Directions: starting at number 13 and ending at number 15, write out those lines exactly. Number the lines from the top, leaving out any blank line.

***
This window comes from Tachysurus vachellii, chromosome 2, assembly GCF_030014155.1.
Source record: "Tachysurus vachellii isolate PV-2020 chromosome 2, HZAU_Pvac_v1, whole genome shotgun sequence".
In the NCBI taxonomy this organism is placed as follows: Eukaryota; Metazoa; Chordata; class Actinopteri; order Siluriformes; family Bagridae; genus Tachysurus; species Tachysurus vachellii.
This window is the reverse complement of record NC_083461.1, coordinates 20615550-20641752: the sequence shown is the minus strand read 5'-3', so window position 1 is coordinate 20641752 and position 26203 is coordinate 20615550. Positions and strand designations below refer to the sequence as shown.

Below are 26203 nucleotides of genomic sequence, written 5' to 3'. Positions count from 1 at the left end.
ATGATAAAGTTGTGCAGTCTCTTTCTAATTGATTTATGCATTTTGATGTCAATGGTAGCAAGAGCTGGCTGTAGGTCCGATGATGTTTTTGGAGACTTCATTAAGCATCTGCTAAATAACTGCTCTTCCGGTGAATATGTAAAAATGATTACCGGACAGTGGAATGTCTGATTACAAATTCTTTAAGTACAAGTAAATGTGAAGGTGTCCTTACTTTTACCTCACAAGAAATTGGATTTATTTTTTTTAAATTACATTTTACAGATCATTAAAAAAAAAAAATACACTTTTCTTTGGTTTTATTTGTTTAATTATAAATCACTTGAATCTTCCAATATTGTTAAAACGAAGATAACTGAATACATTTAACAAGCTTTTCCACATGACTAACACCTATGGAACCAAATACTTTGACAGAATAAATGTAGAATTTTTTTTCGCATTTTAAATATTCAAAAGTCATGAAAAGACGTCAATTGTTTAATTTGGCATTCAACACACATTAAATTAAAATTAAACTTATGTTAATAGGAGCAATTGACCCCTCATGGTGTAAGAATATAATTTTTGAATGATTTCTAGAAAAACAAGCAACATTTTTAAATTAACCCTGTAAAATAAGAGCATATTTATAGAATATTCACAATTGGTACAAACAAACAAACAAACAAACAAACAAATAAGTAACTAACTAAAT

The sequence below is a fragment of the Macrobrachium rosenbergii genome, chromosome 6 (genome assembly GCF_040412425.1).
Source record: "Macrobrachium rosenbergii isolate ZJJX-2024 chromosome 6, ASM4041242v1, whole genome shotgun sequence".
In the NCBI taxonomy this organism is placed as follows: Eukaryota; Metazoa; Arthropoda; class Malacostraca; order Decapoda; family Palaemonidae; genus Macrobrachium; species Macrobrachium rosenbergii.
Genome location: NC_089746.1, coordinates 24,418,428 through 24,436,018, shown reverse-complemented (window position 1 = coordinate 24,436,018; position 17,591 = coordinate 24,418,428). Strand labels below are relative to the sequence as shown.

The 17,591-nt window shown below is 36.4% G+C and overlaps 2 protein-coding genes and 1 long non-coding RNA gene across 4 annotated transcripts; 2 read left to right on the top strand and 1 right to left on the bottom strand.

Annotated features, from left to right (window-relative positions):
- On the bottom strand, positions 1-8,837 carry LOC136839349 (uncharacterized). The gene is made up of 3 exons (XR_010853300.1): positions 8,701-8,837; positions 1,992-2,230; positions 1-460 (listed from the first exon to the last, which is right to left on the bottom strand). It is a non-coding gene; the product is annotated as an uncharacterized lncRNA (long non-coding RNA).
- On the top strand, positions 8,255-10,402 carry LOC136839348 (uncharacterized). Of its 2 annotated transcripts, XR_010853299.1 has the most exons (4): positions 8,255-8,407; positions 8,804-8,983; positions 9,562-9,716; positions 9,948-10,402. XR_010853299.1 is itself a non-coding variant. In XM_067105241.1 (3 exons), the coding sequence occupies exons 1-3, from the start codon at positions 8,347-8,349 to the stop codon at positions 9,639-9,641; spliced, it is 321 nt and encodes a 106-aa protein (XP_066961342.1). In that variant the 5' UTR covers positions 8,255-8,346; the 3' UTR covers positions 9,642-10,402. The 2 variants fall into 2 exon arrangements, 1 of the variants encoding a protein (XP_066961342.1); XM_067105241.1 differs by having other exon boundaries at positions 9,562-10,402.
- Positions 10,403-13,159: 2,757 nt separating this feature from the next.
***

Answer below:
- On the bottom strand, positions 1-8,837 carry LOC136839349 (uncharacterized). The gene is made up of 3 exons (XR_010853300.1): positions 8,701-8,837; positions 1,992-2,230; positions 1-460 (listed from the first exon to the last, which is right to left on the bottom strand). It is a non-coding gene; the product is annotated as an uncharacterized lncRNA (long non-coding RNA).
- On the top strand, positions 8,255-10,402 carry LOC136839348 (uncharacterized). Of its 2 annotated transcripts, XR_010853299.1 has the most exons (4): positions 8,255-8,407; positions 8,804-8,983; positions 9,562-9,716; positions 9,948-10,402. XR_010853299.1 is itself a non-coding variant. In XM_067105241.1 (3 exons), the coding sequence occupies exons 1-3, from the start codon at positions 8,347-8,349 to the stop codon at positions 9,639-9,641; spliced, it is 321 nt and encodes a 106-aa protein (XP_066961342.1). In that variant the 5' UTR covers positions 8,255-8,346; the 3' UTR covers positions 9,642-10,402. The 2 variants fall into 2 exon arrangements, 1 of the variants encoding a protein (XP_066961342.1); XM_067105241.1 differs by having other exon boundaries at positions 9,562-10,402.
- Positions 10,403-13,159: 2,757 nt separating this feature from the next.